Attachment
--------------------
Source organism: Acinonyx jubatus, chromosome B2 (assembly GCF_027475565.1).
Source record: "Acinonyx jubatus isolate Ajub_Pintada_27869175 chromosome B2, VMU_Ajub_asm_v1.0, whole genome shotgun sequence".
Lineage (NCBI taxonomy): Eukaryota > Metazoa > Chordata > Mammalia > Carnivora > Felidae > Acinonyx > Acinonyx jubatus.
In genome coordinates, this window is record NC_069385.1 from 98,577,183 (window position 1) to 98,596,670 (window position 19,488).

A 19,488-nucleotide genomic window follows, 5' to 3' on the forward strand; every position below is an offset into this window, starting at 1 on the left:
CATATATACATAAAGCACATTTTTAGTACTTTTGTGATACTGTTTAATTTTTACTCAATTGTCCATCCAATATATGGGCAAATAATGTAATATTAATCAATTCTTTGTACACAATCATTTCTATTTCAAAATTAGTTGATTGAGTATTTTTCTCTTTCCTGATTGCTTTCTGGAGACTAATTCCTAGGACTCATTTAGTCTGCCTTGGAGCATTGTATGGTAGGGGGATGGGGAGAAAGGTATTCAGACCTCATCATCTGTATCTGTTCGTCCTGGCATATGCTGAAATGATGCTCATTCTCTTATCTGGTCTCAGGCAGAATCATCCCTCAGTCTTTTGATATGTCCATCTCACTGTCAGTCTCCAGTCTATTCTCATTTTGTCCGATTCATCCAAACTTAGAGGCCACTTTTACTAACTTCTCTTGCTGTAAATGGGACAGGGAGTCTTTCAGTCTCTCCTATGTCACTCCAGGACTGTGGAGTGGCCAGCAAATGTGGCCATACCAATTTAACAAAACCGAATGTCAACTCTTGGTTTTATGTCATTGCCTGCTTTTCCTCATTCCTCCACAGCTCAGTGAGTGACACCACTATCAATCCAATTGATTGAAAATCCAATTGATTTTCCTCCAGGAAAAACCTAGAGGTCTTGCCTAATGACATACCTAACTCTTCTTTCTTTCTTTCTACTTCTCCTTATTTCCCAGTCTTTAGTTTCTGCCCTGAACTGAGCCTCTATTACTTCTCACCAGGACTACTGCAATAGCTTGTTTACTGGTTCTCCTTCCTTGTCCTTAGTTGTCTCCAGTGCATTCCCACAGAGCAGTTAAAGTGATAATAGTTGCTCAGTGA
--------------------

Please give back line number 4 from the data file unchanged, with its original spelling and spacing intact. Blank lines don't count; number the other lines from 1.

In genome coordinates, this window is record NC_069385.1 from 98,577,183 (window position 1) to 98,596,670 (window position 19,488).